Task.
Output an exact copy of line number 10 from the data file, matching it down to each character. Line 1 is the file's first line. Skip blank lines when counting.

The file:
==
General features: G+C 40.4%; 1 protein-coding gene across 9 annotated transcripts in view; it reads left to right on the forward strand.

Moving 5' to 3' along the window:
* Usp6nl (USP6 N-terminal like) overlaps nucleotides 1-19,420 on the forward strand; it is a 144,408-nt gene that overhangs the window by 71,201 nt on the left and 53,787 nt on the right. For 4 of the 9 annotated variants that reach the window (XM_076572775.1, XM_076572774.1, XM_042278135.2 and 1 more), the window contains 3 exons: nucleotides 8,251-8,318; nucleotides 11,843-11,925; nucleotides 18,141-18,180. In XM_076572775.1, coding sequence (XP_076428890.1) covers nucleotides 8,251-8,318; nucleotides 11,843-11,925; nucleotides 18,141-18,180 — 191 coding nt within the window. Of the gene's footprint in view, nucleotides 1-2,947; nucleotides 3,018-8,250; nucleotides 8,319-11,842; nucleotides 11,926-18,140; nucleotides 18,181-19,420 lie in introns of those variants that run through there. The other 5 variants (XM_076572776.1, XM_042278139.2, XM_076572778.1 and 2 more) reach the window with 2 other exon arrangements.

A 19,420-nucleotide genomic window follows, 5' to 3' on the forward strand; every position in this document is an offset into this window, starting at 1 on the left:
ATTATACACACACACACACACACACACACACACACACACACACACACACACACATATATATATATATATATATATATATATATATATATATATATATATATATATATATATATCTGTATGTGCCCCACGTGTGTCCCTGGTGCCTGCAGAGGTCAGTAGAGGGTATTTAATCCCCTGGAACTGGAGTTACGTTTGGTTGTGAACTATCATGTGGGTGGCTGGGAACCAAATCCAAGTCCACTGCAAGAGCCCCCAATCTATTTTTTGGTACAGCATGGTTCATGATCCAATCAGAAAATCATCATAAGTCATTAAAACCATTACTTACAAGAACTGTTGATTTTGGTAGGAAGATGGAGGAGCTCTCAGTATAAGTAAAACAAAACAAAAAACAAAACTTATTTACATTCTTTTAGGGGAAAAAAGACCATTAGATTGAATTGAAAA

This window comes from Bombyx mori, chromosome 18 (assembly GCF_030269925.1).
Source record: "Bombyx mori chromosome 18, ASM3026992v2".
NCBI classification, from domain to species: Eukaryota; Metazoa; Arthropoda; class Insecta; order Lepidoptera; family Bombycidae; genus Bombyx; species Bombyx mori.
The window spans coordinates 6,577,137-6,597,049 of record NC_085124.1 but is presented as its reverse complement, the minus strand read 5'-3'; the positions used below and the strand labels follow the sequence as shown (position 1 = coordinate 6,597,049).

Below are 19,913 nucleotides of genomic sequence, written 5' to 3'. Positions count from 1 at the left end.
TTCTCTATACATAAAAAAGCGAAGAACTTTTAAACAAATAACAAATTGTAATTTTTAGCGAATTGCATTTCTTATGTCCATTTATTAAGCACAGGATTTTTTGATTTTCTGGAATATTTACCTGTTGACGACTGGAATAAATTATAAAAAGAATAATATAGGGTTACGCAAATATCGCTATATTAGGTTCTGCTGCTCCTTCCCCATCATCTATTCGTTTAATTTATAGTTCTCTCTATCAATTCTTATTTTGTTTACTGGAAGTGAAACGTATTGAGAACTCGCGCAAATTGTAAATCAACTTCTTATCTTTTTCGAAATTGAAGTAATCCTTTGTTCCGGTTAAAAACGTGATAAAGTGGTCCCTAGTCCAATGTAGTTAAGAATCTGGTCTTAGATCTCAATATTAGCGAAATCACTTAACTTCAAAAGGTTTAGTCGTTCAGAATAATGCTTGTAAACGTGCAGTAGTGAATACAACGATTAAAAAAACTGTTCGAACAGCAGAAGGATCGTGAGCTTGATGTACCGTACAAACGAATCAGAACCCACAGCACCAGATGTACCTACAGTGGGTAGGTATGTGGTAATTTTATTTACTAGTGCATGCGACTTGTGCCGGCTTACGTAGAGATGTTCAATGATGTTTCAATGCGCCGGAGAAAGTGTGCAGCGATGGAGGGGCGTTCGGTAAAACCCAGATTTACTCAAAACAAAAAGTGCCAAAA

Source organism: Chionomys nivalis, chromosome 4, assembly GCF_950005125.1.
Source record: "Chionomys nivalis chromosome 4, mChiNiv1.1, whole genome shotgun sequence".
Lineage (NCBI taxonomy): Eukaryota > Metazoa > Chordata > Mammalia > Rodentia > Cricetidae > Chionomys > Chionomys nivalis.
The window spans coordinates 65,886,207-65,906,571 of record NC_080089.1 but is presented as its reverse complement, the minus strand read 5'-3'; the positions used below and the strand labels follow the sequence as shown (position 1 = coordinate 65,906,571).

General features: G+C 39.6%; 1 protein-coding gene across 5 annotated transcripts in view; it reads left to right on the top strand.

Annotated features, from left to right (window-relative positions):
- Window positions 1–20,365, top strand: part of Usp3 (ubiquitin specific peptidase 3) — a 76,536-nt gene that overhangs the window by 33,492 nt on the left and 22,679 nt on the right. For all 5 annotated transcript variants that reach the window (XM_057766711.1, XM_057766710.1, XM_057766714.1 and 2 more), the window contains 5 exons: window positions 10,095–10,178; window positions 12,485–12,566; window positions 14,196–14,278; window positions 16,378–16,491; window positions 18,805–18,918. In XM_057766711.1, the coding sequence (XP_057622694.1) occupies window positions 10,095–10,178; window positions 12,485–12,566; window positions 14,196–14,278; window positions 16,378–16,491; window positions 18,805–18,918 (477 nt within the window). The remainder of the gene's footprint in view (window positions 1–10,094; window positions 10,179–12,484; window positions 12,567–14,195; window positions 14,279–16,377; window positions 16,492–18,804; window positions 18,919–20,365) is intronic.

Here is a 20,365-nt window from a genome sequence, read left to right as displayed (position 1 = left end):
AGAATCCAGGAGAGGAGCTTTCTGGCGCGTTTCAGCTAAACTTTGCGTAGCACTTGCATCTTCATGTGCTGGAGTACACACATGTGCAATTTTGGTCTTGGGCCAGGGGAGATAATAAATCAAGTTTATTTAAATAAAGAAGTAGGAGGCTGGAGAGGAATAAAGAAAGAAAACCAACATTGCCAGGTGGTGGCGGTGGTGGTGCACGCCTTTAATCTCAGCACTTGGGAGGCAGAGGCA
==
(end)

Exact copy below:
Below are 19,913 nucleotides of genomic sequence, written 5' to 3'. Positions count from 1 at the left end.